The Little Stranger
Riverhead Trade, 2009. 528 pages. $16 (paperback)
I love haunted house stories. They’re such a staple to the Gothic canon that it’s impossible for me to imagine a world without them. I’m also scared of the dark, so it’s very easy for me to get spooked when something pops out from behind a closed door. I gleefully picked up this book when it came out and gobbled it up. I wasn’t disappointed per se; Waters is a highly skilled novelist who can weave a fascinating tale better than most. But there were some elements of the book that left me feeling edgy and a little unfulfilled. I suppose that’s the mark of a good haunted house story.
Doctor Faraday is a charming, though duplicitous, narrator. The trend of women novelists writing books from a middle-aged man’s perspective (Elizabeth Kostova also did it in The Swan Thieves) makes me a bit uncomfortable. I don’t know why this bothers me; male novelists have been using women characters since forever and I don’t have the same reaction. I guess it’s because the men in these novels are all so … creepy, intentionally or otherwise. I certainly wouldn’t want to be left in a room alone with them. Every time the female characters talk to them I just want to get out of the book; nothing good can come from it.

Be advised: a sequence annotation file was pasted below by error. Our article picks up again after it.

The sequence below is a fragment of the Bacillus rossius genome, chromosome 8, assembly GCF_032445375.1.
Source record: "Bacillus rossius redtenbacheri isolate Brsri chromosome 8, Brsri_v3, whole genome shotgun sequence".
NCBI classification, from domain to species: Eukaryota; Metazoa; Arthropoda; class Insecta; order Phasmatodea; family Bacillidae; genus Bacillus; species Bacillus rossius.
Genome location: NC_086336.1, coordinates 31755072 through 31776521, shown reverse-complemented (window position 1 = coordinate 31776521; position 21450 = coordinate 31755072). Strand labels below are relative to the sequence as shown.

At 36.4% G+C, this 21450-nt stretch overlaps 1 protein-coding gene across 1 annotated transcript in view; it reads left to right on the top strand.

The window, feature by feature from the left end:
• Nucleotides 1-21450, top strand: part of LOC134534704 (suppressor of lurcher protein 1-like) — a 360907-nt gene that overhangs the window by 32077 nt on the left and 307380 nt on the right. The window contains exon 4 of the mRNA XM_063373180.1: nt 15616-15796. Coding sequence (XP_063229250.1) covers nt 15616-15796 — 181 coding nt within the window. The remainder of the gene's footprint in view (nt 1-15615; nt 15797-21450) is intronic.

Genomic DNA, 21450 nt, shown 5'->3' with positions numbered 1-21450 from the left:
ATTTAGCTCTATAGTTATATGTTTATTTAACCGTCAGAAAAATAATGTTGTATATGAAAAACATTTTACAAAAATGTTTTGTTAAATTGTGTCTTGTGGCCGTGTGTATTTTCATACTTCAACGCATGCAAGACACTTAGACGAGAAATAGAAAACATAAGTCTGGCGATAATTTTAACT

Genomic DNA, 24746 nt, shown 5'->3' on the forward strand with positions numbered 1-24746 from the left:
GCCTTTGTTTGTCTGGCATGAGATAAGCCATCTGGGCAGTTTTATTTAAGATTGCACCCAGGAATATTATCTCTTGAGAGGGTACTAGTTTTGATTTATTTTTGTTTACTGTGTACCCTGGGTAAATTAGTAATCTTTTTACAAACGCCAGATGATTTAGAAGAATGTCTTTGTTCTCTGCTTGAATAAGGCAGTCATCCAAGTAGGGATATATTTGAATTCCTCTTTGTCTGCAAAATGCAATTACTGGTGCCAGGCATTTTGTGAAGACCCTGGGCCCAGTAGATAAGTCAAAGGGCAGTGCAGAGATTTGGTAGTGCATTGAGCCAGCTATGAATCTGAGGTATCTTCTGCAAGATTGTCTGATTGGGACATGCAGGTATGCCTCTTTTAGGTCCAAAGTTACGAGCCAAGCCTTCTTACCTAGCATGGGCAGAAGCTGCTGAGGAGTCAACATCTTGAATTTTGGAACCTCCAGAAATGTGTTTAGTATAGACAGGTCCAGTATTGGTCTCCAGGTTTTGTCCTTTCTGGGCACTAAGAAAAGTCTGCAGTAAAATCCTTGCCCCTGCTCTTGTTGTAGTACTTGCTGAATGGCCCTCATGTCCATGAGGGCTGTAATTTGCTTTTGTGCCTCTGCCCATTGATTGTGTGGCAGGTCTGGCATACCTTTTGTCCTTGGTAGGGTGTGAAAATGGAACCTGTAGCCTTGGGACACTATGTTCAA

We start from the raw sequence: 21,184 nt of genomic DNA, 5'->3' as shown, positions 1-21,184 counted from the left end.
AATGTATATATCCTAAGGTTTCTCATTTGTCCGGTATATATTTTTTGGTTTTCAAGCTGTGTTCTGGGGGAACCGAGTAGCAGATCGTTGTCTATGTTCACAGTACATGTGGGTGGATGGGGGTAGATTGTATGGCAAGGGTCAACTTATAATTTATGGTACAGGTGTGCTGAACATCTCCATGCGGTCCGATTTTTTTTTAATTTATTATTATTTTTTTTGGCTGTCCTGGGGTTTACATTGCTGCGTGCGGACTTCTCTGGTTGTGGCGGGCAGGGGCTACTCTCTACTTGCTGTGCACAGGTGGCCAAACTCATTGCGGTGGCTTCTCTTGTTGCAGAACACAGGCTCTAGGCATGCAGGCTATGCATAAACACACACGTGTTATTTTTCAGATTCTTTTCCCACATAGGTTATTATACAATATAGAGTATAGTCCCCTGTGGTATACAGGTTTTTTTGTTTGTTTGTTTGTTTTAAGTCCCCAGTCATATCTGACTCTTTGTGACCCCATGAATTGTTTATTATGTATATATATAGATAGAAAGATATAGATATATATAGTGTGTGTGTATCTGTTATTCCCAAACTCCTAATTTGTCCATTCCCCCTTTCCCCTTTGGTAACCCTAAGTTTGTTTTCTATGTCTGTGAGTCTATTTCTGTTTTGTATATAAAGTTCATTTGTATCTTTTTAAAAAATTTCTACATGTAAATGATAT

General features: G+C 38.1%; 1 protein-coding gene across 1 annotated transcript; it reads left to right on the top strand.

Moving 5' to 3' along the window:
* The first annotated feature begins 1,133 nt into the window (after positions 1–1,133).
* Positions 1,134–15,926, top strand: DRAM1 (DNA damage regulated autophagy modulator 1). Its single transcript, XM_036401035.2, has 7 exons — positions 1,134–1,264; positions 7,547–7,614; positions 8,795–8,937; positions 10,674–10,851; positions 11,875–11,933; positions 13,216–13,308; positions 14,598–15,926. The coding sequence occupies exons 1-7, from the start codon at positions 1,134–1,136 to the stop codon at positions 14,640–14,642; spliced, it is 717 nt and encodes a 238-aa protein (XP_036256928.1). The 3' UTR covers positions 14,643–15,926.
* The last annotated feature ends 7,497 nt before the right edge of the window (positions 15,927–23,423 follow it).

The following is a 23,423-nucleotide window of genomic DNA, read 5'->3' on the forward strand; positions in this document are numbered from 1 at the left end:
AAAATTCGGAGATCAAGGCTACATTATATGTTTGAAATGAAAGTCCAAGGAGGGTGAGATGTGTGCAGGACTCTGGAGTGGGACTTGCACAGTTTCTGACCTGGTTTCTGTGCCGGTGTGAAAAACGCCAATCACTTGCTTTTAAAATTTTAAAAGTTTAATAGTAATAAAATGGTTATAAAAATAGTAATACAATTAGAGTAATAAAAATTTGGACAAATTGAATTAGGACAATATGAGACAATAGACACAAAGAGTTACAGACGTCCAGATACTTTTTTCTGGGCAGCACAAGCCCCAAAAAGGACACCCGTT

Sarah Waters has made her reputation writing novels with strong female leads. Her stories (or sororo-novels) complicate our ideas of gender and sexuality. Waters writes, as Amazon calls it, lesbian Victoriana; I think it’s a bit more complicated than that, but you get the idea.
The Little Stranger’s female lead, Caroline Ayres, carries the novel. Faraday is weird and creepy, but it is Caroline who provides the emotional core of the novel. Caroline is complicated, natch, and Faraday just doesn’t know what to do with her. Heterosexual relationships in Waters are never cut and dry, and it is in their tense slow-dance where the tension in the novel builds.
I can’t say much more without giving away too much of the plot. Suffice to say that if you pick up this novel, expect to feel uneasy. You won’t be disappointed.